Construction group aims to improve job site safety for women

Access to correct PPE, mentorship and leadership opportunities the key issues to tackle

Construction group aims to improve job site safety for women

Women make up 4 per cent of Canada’s skilled trades workers but with a shortage of workers looming, provinces are looking to female workers to make up the gap.

But women face a number of barriers when trying to access these jobs, which are still perceived as being non-traditional for women. And even once they manage to break through, safety concerns abound.

“One of the biggest [issues] is personal protective equipment (PPE). Either it is not being made for women, or if it is, it’s too expensive. The companies aren’t buying it. And it’s actually becoming a barrier for women because if they say nothing, they work unsafe. If they say something, they’re being put in a vulnerable position to be let go from their job,” Kayla Bailey, communications and project manager, Ontario Building and Construction Tradeswomen (OBCT). Bailey is also a tradeswoman herself – a steamfitter, gasfitter, welder and member of U.A. Local 46 Toronto.

Bailey mentions an example of a female iron worker she spoke to who has trouble accessing proper footwear for her smaller build. “When she buys the smallest size boots that are made for iron workers, she has to wear five pairs of socks just to be able to wear them.”

There are issues with different types of PPE across the board, such as harnesses for example which are not made to adequately fit women’s chests. “You play a life or death game every single time you go up on a lift in a harness,” says Bailey. “And the fact of the matter is, the reason they don’t have women’s harnesses is purely because they’re just slightly more expensive.”

Aside from PPE, access to proper childcare or running water on job sites in also a concern. “Even women that have been in their career for several decades – some of them have never been on job sites where there was hot, running water. They’ve never been on job sites where there’s a proper bathroom, a flush toilet, etc. This is a huge concern,” says Bailey.

“Even now, there are conversations happening about whether or not there needs to be separate washrooms for women on job sites. And what’s funny is that every single person sitting at that table, within the province and within the health and safety community, every single person at that table is a man. Tradeswomen are not invited to these conversations, because quite frankly I don’t know a single tradeswoman that wouldn’t advocate for women deserving their own washroom. We’re working very hard on getting a seat at that table.”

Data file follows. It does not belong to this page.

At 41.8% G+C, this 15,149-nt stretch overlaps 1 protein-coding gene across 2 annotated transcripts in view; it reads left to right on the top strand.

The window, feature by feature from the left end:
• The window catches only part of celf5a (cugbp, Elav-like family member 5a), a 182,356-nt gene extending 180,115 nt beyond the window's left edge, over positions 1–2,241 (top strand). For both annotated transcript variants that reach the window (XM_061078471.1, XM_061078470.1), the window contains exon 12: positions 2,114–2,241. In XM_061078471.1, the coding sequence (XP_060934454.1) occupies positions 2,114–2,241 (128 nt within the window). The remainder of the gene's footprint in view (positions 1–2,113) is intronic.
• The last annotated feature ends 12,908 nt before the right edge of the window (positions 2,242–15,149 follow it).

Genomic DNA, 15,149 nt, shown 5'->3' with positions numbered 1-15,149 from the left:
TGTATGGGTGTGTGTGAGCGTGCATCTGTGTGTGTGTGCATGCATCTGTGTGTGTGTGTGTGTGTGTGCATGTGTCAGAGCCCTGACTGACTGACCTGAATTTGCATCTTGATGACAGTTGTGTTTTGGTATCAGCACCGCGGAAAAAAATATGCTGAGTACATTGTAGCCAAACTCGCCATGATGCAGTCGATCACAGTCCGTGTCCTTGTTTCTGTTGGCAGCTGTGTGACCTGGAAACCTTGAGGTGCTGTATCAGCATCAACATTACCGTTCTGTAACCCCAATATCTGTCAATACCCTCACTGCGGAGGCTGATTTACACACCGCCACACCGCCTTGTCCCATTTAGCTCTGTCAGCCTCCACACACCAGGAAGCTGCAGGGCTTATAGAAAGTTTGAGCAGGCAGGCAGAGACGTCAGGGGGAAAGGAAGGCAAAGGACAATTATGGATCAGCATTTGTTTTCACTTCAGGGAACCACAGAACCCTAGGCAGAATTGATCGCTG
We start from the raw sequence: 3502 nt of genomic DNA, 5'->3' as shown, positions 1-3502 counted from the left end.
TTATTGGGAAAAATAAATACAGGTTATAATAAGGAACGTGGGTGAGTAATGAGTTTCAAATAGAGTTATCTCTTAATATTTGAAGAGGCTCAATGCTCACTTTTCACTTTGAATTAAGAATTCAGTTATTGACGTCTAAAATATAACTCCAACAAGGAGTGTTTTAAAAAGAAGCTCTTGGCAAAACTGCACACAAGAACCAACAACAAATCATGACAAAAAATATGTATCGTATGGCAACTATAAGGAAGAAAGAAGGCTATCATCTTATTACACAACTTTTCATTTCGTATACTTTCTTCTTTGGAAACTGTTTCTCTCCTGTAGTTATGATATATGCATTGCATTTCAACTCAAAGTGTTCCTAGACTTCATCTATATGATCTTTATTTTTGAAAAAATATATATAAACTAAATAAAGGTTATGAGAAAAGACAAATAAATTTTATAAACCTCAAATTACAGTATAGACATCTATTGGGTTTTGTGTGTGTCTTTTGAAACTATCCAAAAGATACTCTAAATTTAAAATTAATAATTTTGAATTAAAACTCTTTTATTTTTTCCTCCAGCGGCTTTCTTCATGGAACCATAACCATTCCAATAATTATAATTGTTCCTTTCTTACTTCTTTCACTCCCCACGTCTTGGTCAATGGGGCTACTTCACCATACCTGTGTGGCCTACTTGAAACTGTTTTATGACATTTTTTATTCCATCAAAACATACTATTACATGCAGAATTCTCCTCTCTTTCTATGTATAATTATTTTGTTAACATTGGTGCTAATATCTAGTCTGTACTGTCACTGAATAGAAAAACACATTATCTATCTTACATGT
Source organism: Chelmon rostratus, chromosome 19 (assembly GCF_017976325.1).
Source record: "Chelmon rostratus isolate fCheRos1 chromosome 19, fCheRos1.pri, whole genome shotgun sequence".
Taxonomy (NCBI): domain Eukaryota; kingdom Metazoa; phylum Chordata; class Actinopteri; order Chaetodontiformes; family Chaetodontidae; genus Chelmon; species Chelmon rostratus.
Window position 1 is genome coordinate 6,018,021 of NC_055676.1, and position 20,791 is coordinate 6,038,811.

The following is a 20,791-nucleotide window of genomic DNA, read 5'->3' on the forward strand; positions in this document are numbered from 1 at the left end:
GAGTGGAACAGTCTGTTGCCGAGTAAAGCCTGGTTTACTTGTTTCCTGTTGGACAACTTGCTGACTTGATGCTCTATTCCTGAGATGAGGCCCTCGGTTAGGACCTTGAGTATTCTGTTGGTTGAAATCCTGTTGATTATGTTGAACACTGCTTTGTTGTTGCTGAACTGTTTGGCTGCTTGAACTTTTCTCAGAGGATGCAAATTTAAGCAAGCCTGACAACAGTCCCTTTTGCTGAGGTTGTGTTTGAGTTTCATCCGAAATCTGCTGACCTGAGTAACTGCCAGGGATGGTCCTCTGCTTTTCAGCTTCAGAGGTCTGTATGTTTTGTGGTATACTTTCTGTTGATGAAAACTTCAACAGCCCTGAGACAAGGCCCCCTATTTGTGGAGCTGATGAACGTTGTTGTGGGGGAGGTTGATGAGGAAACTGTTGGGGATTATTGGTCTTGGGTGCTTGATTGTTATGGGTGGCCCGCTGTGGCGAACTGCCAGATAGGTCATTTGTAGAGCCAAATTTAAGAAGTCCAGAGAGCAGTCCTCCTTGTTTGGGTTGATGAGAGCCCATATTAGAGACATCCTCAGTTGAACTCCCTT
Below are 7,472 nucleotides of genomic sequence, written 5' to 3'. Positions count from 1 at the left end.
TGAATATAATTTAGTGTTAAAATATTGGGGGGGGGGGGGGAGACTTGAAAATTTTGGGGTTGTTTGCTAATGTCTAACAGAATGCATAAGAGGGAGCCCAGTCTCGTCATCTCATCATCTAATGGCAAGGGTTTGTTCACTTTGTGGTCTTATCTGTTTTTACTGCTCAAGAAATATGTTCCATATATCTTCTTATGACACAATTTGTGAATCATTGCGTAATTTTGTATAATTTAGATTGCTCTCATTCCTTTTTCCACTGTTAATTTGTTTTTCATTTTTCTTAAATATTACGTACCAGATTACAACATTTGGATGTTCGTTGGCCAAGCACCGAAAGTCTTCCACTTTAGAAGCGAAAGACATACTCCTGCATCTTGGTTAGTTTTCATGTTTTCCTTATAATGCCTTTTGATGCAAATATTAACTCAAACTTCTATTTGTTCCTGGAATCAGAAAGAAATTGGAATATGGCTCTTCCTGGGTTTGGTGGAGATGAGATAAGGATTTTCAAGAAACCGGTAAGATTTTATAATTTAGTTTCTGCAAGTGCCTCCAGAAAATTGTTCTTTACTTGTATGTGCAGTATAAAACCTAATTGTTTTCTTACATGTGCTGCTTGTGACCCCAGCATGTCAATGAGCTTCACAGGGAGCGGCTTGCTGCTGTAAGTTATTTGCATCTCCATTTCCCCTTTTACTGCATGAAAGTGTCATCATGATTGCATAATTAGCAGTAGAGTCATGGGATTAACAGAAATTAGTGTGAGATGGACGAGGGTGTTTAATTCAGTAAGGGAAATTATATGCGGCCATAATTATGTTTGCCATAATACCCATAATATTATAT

Advocating for yourself when you’re the only woman in the room can be extremely difficult. This is one of the reasons why the OBCT was founded in 2020. Its mission is to “support, recruit, retain, and inspire women into the skilled trades careers,” says Bailey.

OBCT engages its members through mentorship and collective advocacy. It also does leadership and mental health training as well industry outreach. They notably offer a course called ‘owning the room’ which is a confidence-building course.

“We’ve noticed that though a lot of women are very successful in their skilled trades careers, they’re not necessarily being given the same opportunities into leadership roles as their males peers. We’re trying to alleviate that gap and help them and gain the confidence in the leadership qualities necessary to break into those roles,” says Bailey.

And women need to be encouraged to look into these roles, because a career in the trades can be incredibly fulfilling. Bailey herself hadn’t initially planned on a career in the trades, though her mother is a tradeswoman. However, after a revelatory trip after high school that she took with her mum she realized that it was a viable career choice. One of the main things she was drawn to was the “solidarity among co-workers. I really like that camaraderie.”

Solidarity and camaraderie are key to the OBCT. When it was founded, the group had around 30 women. Now, it includes over 400 women from different trades across Ontario. There are women from “all different trades, different levels of experience, different sectors, different levels of representation. It’s very welcoming and it’s very open,” says Bailey.

Providing a safe space for women in important, because aside from the aforementioned issues there is a problem with getting respect on the job and being treated equally and fairly.

“One of the biggest things that I hear every single day is the lack of enforcement on anti-harassment policies,” says Bailey. These are policies that exist, that are legislated in the labour code as well as in Ontario’s health and safety legislation. But, she says, “unfortunately it’s not being enforced.”

“Women, when they break into this industry, they don’t sign up to be abused. They didn’t sign up to be harassed,” says Bailey. “I’ve yet to meet a single tradeswoman that hasn’t had some sort of [harassment] story during their apprenticeship or even during their career.”

The group plans on developing an anti-harassment course which is “not going to be just focused on gender issues, it’s going to be completely intersectional and hit all the biases. Our goal is to make that a mandatory ticketed item,” says Bailey. “This year, [the goal] is to develop and implement the training within the unions. Next year, we’re going to try to legislate this as a mandatory ticketed item.”

When it comes to harassment, Bailey says that though some people will still have these outdated behaviours, for a lot of people it comes down to lack of exposure or lack of education. This training should hopefully go a long way in changing worksite behaviours.